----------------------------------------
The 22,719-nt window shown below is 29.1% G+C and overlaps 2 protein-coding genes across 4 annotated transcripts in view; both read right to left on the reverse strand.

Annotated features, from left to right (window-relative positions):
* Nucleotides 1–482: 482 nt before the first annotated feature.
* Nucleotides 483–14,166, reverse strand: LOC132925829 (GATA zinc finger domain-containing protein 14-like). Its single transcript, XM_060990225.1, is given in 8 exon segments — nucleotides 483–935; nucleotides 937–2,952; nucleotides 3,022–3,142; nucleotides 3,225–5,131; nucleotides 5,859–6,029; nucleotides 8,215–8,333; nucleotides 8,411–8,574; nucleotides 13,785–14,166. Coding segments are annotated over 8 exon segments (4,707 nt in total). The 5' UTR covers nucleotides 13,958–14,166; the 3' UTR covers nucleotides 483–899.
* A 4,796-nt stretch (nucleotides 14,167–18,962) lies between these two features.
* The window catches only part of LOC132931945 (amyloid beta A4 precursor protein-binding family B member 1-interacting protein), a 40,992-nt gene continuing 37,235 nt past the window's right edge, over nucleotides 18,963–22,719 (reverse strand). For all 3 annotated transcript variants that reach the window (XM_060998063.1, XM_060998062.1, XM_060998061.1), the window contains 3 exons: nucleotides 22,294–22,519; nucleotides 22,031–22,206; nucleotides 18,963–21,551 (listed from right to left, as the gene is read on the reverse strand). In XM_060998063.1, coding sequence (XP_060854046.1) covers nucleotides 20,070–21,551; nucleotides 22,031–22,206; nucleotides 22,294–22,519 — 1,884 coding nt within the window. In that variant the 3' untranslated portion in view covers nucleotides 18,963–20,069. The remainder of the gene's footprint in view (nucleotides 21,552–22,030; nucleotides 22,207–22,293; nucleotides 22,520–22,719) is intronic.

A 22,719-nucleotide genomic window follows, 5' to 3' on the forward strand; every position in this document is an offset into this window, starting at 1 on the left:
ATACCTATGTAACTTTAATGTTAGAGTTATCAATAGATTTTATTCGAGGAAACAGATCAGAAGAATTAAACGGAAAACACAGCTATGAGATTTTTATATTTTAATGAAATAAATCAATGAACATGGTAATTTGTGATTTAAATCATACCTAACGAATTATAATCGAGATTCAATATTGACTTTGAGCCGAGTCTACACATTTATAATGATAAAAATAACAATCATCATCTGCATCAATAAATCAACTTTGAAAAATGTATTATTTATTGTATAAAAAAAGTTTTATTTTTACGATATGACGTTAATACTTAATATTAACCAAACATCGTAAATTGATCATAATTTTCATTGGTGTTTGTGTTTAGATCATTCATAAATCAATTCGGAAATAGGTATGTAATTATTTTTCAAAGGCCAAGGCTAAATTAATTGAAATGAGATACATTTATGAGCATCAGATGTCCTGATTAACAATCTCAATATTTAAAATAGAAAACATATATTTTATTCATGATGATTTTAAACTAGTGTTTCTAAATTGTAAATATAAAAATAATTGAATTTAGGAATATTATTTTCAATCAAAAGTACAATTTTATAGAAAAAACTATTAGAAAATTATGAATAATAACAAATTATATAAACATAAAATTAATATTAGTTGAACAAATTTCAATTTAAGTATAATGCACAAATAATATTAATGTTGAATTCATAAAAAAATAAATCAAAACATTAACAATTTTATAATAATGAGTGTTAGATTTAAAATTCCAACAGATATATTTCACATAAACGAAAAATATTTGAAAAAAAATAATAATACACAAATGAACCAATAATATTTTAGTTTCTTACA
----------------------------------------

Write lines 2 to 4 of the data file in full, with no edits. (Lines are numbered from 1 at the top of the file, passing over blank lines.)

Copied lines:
Annotated features, from left to right (window-relative positions):
* Nucleotides 1–482: 482 nt before the first annotated feature.
* Nucleotides 483–14,166, reverse strand: LOC132925829 (GATA zinc finger domain-containing protein 14-like). Its single transcript, XM_060990225.1, is given in 8 exon segments — nucleotides 483–935; nucleotides 937–2,952; nucleotides 3,022–3,142; nucleotides 3,225–5,131; nucleotides 5,859–6,029; nucleotides 8,215–8,333; nucleotides 8,411–8,574; nucleotides 13,785–14,166. Coding segments are annotated over 8 exon segments (4,707 nt in total). The 5' UTR covers nucleotides 13,958–14,166; the 3' UTR covers nucleotides 483–899.